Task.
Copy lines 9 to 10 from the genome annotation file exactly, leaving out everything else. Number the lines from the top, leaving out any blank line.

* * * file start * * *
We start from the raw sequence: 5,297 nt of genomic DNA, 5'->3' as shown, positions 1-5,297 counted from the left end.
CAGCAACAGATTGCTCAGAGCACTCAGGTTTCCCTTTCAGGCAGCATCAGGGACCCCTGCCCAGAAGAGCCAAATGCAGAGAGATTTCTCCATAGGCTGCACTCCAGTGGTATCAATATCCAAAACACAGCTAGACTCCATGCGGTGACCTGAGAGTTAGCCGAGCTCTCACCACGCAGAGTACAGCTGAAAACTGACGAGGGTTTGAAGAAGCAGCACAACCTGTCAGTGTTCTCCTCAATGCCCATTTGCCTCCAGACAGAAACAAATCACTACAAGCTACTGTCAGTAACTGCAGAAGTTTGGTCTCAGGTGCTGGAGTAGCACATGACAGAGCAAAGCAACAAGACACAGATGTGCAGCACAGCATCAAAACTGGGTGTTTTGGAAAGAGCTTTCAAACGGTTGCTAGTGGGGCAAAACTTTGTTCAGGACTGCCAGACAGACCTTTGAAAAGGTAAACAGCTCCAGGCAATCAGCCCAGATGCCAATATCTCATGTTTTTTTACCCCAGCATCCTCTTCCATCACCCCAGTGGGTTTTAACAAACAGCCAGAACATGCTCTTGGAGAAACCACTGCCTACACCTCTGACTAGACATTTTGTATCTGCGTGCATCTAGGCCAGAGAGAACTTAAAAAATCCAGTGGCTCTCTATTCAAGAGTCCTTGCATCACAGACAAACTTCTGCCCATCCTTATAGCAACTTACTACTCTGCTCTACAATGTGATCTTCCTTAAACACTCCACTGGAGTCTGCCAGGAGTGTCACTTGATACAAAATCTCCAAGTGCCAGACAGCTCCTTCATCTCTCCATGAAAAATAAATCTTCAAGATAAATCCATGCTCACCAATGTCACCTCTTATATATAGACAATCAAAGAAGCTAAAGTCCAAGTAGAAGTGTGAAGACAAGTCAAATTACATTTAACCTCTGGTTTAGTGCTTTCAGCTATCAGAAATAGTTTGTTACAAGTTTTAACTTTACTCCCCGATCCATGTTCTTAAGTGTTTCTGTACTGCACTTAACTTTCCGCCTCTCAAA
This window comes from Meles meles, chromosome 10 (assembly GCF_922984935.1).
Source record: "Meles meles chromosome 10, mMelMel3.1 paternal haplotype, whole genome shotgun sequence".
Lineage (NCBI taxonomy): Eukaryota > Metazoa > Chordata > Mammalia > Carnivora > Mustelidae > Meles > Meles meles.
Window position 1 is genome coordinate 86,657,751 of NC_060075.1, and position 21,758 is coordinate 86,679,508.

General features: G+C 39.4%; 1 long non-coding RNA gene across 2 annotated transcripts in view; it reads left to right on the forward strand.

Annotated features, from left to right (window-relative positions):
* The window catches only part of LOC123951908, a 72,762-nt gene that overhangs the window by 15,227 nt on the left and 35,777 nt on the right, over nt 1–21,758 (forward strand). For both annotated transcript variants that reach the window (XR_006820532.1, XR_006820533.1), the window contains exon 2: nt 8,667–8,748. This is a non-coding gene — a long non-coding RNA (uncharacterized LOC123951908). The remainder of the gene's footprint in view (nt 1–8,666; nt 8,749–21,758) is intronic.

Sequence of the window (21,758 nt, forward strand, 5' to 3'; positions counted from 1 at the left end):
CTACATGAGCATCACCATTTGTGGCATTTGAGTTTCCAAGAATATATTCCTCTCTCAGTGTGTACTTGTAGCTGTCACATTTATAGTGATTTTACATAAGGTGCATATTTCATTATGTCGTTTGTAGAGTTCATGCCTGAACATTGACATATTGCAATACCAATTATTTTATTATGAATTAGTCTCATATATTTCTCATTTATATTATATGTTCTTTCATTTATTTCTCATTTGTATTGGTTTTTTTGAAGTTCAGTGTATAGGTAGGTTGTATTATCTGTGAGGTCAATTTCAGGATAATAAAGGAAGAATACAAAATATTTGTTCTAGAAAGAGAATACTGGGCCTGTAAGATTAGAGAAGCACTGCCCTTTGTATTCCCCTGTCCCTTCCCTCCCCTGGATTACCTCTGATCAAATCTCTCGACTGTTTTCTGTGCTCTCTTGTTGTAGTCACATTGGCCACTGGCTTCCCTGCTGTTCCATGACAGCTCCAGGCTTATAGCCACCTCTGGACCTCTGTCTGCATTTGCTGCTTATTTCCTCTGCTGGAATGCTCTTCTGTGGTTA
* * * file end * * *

* The window catches only part of LOC123951908, a 72,762-nt gene that overhangs the window by 15,227 nt on the left and 35,777 nt on the right, over nt 1–21,758 (forward strand). For both annotated transcript variants that reach the window (XR_006820532.1, XR_006820533.1), the window contains exon 2: nt 8,667–8,748. This is a non-coding gene — a long non-coding RNA (uncharacterized LOC123951908). The remainder of the gene's footprint in view (nt 1–8,666; nt 8,749–21,758) is intronic.

Sequence of the window (21,758 nt, forward strand, 5' to 3'; positions counted from 1 at the left end):